Combined Sounder, Beacon And Isolator In One Unit

Apollo’s new Sounder Beacon Base combines an integrated base sounder, loop-powered beacon and isolator in one unit. A smoke or heat detector would normally be fitted to the base, but red and white caps can be used instead to enable operation as a stand-alone sounder/beacon. A version of the base without an isolator is also available.

Apollo Sounder Beacon Base

The device enables building owners to meet the requirements of the Disabilities Discrimination Act (DDA,) which requires visual alarms for the hard of hearing, and also the revised Approved Document M of the Building Regulations for England & Wales, which stipulates provision of visual, audible and detection devices in every bedroom and visual and audible devices in every bathroom. Major applications include hotels, accommodation blocks and leisure facilities.

The Sounder Beacon Base has two volume ranges: 55-75dB and 75-91dB, which can be synchronised when multiple devices are used. It also has a unique acoustic self-test facility that can be used during installation, commissioning or maintenance procedures. It tests itself by checking its own sound output; if no sound is detected within five seconds of switching on, it transmits a sounder fault signal when next polled.

The device is compatible with Apollo’s XP95 and Discovery ranges of intelligent fire detectors, as well as other Apollo alarm devices and interfaces.

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Apollo Fire Detectors Protect Styal Mill

Apollo Discovery and XP95 fire detectors have been installed to protect Styal Mill, a working museum and industrial heritage site near Wilmslow, Cheshire, which is owned by the National Trust. The intelligent fire detection system incorporates over 700 Apollo devices and forms part of an upgrade of the whole property. The fire detection system was supplied by First City Fire & Security and installed by G R Bayley Electrical to meet the client’s specification.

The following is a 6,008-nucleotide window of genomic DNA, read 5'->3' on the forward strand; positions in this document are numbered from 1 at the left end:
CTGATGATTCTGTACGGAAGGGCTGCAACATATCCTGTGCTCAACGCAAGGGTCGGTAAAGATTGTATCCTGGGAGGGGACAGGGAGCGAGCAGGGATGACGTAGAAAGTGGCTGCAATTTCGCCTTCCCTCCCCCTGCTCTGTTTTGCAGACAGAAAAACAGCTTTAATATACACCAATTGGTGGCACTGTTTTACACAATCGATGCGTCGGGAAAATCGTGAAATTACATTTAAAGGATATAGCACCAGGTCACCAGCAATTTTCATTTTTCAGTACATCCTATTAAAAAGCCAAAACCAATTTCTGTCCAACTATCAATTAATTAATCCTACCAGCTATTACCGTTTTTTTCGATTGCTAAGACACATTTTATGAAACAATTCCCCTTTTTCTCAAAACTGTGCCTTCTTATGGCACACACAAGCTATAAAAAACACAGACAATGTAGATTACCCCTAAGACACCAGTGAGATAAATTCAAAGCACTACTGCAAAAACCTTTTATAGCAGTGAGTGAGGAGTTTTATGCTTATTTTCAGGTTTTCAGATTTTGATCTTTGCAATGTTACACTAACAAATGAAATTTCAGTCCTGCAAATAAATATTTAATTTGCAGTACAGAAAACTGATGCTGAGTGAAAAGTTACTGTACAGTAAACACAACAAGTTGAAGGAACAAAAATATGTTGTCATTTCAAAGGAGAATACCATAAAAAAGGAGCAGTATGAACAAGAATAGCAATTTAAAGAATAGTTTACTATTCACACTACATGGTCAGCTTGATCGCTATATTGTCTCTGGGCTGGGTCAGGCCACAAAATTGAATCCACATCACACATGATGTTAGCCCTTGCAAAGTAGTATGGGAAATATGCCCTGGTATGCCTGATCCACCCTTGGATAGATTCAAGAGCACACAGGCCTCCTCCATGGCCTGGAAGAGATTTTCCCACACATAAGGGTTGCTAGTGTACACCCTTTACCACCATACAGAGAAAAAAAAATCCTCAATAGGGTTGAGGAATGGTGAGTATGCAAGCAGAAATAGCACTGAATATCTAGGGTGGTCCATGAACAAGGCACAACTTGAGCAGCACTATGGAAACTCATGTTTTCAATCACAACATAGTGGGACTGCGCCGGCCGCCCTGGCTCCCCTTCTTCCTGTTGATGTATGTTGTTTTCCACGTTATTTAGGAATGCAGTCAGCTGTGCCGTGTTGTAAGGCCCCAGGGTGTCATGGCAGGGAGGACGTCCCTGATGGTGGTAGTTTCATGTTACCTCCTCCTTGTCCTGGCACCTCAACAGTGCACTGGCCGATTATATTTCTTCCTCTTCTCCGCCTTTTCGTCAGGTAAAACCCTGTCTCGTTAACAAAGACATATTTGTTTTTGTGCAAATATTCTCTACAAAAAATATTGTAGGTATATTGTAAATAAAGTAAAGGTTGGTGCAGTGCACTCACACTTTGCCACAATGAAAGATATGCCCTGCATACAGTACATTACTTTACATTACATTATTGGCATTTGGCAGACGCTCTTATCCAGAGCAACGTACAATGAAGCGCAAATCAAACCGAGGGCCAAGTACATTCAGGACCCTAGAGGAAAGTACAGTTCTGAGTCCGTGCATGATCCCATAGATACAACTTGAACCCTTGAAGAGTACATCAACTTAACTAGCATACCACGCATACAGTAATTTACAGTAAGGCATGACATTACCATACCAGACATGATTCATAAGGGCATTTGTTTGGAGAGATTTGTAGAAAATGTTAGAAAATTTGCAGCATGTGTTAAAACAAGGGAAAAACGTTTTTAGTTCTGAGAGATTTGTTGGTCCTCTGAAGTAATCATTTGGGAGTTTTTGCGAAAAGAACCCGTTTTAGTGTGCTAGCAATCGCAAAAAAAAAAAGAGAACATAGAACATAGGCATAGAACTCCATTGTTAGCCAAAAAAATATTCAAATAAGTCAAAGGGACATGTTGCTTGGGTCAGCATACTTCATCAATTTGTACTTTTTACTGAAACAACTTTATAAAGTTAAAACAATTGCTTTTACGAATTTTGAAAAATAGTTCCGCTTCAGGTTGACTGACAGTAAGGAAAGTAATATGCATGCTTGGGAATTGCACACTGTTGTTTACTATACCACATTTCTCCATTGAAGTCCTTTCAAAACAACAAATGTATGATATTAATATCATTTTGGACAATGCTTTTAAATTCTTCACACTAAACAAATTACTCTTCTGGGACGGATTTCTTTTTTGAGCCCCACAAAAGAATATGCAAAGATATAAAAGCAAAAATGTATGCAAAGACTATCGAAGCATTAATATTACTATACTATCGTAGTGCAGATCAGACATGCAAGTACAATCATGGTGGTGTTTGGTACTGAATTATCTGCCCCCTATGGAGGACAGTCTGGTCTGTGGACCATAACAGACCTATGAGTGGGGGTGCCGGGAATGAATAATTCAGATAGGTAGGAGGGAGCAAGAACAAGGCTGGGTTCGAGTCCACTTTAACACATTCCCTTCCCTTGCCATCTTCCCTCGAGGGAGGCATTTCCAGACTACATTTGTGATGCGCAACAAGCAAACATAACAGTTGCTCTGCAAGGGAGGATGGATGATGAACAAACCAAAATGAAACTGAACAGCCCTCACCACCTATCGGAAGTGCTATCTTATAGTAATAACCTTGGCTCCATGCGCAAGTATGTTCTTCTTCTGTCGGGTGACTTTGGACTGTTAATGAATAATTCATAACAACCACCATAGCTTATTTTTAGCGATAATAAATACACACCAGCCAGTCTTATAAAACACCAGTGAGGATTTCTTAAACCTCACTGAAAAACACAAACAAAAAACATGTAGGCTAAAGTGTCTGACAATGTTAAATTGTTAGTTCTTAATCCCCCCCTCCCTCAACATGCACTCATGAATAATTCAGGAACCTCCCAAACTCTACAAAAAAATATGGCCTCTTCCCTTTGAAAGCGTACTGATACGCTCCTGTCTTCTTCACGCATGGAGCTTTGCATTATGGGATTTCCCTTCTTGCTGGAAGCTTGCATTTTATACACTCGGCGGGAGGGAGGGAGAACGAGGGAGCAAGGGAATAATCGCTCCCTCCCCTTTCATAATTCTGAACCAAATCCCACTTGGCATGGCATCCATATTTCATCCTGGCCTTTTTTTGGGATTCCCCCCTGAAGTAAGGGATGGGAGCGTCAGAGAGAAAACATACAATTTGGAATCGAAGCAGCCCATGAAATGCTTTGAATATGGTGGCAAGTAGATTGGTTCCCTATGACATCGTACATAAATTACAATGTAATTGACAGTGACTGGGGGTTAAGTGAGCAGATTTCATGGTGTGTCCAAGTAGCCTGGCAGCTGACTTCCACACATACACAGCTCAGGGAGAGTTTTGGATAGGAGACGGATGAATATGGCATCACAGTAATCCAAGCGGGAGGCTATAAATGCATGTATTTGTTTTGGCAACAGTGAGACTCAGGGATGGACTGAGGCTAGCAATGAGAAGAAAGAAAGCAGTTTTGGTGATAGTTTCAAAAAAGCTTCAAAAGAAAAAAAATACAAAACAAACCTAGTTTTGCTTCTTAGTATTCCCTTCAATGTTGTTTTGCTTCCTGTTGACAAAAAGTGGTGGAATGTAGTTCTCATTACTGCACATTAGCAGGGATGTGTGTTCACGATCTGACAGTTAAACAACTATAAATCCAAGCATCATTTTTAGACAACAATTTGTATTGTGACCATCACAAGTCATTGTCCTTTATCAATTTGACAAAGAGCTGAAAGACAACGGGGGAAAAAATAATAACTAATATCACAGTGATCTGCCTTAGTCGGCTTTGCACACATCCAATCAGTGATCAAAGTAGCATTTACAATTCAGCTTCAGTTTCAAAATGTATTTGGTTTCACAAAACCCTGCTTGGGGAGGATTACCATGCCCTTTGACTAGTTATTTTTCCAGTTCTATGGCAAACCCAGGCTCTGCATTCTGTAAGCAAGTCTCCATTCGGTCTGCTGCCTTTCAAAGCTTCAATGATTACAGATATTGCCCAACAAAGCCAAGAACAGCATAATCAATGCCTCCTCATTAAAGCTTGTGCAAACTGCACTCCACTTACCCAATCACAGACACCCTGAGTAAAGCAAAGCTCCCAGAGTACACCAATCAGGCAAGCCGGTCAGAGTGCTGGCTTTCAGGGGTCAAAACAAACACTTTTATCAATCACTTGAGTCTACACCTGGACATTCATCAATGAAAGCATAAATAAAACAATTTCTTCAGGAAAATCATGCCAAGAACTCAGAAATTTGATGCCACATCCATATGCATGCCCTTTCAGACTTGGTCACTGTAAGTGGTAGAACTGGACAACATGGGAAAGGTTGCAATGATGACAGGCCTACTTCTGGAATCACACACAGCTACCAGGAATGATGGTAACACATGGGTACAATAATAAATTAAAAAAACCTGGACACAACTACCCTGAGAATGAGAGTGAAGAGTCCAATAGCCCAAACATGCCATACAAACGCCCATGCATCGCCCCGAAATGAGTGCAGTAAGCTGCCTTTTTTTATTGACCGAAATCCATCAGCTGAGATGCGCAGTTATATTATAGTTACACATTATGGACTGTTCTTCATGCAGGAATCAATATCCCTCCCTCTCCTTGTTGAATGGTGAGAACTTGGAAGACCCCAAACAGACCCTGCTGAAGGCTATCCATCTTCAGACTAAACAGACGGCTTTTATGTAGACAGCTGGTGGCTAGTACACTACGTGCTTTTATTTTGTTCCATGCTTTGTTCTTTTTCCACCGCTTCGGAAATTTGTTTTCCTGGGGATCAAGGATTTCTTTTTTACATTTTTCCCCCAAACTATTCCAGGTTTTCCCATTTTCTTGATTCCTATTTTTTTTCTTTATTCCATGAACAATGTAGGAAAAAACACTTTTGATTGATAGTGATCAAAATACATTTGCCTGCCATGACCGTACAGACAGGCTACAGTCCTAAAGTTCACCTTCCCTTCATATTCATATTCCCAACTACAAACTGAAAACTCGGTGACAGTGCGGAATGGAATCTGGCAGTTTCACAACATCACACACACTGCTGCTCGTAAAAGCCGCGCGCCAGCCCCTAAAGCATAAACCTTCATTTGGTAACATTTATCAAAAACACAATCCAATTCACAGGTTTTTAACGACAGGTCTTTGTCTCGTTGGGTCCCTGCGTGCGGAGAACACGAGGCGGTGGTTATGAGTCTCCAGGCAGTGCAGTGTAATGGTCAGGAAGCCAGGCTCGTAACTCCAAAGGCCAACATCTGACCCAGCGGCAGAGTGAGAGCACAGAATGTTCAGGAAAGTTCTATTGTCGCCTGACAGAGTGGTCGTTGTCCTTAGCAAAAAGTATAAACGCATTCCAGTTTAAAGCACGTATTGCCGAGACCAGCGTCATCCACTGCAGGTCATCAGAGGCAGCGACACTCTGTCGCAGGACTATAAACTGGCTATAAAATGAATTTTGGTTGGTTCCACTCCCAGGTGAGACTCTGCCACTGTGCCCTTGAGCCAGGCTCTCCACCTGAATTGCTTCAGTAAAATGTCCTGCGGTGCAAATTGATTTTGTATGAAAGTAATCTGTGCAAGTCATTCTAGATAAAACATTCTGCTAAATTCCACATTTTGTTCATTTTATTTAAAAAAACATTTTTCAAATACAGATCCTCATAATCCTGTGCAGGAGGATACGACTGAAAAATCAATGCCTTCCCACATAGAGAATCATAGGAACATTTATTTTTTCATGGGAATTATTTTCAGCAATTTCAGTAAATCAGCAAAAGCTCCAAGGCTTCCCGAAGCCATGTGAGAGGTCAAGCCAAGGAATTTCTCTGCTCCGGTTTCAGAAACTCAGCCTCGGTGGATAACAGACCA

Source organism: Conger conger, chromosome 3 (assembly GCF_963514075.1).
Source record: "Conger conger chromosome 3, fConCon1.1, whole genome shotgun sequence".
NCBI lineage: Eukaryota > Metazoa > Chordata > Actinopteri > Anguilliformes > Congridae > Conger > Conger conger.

Styal Mill, which is also known as Quarry Bank Mill, is a museum which charts the history of silk and cotton making. Set in the beautiful Styal Country Estate, the Georgian building dates from 1784 and now serves as a resource for learning about the industrial and social heritage of textiles manufacturing. Among other attractions, visitors to the site can see working demonstrations of textile production, the most powerful working waterwheel in Europe, and one of the earliest steam-powered beam engines to be built in the world. The museum also houses a restaurant and café and is hired out as a conference centre and wedding venue.

The design of the fire detection system had to take into account the diverse activities that take place in the museum. Barry Cook, Manager at Styal Mill and a chief engineer for The National Trust, explains: “We had to ensure that the fire detection system protected out visitors as well as the mill equipment, which is irreplaceable. We also wanted the best specification possible at the best price.”

Having examined the client’s requirements, First City Fire & Security and G R Bayley recommended a fire detection system based on Apollo technology. Managing Director of First City Fire & Security, Darren Morrell, comments: “We know Apollo well and consider them an excellent company with which to work. As well as offering a wide range of options and add-ons, they are very competitive on price. We try to give our installers a good deal and this was definitely the best option for them, too.”

Jason Dunn, contracts manager of G R Bayley adds: “The open digital protocol shared by all Apollo intelligent fire detection products enables forwards and backwards compatibility, so we have confidence that future maintenance and system upgrades will be easily achievable.”

The new fire detection system at Styal Mill is based around two Morley networked analogue addressable control panels. The working demonstration areas, where activities such as spinning can create a lot of dust that could lead to unacceptably high incidences of nuisance alarms, are protected with approximately 300 Apollo Discovery multisensor fire detectors. .